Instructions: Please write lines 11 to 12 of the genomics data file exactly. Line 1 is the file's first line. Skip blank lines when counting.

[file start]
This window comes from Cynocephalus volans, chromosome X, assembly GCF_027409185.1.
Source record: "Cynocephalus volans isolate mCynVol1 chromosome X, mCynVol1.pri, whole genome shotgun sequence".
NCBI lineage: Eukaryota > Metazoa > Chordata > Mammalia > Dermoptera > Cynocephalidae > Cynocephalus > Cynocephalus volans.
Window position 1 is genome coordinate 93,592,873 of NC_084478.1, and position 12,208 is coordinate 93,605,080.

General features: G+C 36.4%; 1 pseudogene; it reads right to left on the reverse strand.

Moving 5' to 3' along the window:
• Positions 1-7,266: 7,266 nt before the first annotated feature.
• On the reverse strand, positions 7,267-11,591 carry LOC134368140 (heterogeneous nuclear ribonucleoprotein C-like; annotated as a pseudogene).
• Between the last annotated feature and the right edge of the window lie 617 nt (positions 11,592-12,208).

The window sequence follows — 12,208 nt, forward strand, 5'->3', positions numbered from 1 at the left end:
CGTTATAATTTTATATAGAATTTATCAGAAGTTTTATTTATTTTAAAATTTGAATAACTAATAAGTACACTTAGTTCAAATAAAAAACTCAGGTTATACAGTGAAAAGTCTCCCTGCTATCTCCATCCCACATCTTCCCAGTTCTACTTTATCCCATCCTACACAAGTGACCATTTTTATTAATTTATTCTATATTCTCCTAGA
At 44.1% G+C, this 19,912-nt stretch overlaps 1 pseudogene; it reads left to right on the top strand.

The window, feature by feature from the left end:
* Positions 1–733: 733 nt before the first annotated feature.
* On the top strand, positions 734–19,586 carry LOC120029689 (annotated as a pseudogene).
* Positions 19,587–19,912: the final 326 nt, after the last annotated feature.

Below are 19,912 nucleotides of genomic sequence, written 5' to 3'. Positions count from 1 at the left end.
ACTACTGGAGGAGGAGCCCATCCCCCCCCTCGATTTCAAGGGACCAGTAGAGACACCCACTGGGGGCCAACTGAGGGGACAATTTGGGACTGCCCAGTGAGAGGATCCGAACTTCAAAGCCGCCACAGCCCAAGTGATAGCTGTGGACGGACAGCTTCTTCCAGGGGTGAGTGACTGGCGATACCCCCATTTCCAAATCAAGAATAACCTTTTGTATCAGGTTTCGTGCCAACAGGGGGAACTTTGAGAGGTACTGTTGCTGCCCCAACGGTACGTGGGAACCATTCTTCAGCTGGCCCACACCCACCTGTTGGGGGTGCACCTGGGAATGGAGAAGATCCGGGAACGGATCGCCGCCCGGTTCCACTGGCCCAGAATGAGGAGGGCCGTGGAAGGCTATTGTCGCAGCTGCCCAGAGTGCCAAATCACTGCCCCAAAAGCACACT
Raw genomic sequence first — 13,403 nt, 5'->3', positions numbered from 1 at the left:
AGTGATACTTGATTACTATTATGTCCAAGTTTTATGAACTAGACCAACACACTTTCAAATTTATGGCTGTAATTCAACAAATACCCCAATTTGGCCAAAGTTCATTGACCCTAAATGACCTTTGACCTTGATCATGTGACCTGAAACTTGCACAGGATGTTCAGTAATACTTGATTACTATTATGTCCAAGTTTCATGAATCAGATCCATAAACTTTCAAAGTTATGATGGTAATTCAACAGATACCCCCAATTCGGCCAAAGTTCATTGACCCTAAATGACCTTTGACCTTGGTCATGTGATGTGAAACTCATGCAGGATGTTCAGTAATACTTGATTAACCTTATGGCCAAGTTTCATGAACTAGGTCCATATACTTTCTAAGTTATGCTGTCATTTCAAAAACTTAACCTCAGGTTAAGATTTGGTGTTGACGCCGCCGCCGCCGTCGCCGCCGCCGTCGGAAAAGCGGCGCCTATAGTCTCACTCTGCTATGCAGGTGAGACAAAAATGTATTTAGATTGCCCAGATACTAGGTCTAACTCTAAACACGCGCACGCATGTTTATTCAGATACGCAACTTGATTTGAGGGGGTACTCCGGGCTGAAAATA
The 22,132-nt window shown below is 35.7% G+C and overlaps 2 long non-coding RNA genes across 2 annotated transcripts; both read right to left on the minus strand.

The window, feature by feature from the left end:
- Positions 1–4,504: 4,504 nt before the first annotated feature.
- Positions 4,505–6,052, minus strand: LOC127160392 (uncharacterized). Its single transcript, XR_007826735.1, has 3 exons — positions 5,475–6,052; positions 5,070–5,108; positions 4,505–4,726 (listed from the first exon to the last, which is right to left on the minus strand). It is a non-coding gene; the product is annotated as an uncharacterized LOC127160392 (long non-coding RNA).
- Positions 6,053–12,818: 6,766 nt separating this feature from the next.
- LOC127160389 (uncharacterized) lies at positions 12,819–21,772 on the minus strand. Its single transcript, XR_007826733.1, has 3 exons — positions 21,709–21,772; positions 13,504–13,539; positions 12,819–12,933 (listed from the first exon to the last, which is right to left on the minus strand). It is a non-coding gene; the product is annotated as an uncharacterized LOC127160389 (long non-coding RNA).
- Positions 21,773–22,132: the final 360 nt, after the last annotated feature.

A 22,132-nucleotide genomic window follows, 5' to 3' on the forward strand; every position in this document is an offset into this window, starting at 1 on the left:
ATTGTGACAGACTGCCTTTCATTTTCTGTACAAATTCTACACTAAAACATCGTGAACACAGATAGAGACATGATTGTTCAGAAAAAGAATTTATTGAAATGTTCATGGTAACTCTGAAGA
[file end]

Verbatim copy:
CGTTATAATTTTATATAGAATTTATCAGAAGTTTTATTTATTTTAAAATTTGAATAACTAATAAGTACACTTAGTTCAAATAAAAAACTCAGGTTATACAGTGAAAAGTCTCCCTGCTATCTCCATCCCACATCTTCCCAGTTCTACTTTATCCCATCCTACACAAGTGACCATTTTTATTAATTTATTCTATATTCTCCTAGA
At 44.1% G+C, this 19,912-nt stretch overlaps 1 pseudogene; it reads left to right on the top strand.